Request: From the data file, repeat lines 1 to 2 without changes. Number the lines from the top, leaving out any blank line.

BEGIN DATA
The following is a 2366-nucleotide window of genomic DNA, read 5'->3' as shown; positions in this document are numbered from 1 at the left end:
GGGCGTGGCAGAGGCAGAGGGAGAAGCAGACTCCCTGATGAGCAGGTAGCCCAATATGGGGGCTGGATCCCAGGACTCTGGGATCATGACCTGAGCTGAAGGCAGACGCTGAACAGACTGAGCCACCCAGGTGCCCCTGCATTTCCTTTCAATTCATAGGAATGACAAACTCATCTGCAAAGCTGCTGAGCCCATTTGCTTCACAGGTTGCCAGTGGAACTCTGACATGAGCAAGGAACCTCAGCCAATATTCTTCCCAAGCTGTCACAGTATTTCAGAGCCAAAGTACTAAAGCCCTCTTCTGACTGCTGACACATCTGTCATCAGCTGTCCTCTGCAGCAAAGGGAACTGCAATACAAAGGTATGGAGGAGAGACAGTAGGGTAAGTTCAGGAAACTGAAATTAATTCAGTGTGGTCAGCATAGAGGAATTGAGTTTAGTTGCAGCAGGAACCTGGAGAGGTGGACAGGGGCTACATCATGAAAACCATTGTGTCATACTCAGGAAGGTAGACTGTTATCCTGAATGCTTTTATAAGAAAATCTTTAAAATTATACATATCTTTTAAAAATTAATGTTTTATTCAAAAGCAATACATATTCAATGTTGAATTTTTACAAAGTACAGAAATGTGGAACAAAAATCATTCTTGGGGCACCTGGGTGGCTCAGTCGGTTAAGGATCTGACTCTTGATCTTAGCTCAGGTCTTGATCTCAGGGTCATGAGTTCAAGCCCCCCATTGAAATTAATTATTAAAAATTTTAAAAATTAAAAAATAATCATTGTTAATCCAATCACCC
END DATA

The following is a 2366-nucleotide window of genomic DNA, read 5'->3' as shown; positions in this document are numbered from 1 at the left end:
GGGCGTGGCAGAGGCAGAGGGAGAAGCAGACTCCCTGATGAGCAGGTAGCCCAATATGGGGGCTGGATCCCAGGACTCTGGGATCATGACCTGAGCTGAAGGCAGACGCTGAACAGACTGAGCCACCCAGGTGCCCCTGCATTTCCTTTCAATTCATAGGAATGACAAACTCATCTGCAAAGCTGCTGAGCCCATTTGCTTCACAGGTTGCCAGTGGAACTCTGACATGAGCAAGGAACCTCAGCCAATATTCTTCCCAAGCTGTCACAGTATTTCAGAGCCAAAGTACTAAAGCCCTCTTCTGACTGCTGACACATCTGTCATCAGCTGTCCTCTGCAGCAAAGGGAACTGCAATACAAAGGTATGGAGGAGAGACAGTAGGGTAAGTTCAGGAAACTGAAATTAATTCAGTGTGGTCAGCATAGAGGAATTGAGTTTAGTTGCAGCAGGAACCTGGAGAGGTGGACAGGGGCTACATCATGAAAACCATTGTGTCATACTCAGGAAGGTAGACTGTTATCCTGAATGCTTTTATAAGAAAATCTTTAAAATTATACATATCTTTTAAAAATTAATGTTTTATTCAAAAGCAATACATATTCAATGTTGAATTTTTACAAAGTACAGAAATGTGGAACAAAAATCATTCTTGGGGCACCTGGGTGGCTCAGTCGGTTAAGGATCTGACTCTTGATCTTAGCTCAGGTCTTGATCTCAGGGTCATGAGTTCAAGCCCCCCATTGAAATTAATTATTAAAAATTTTAAAAATTAAAAAATAATCATTGTTAATCCAATCACCC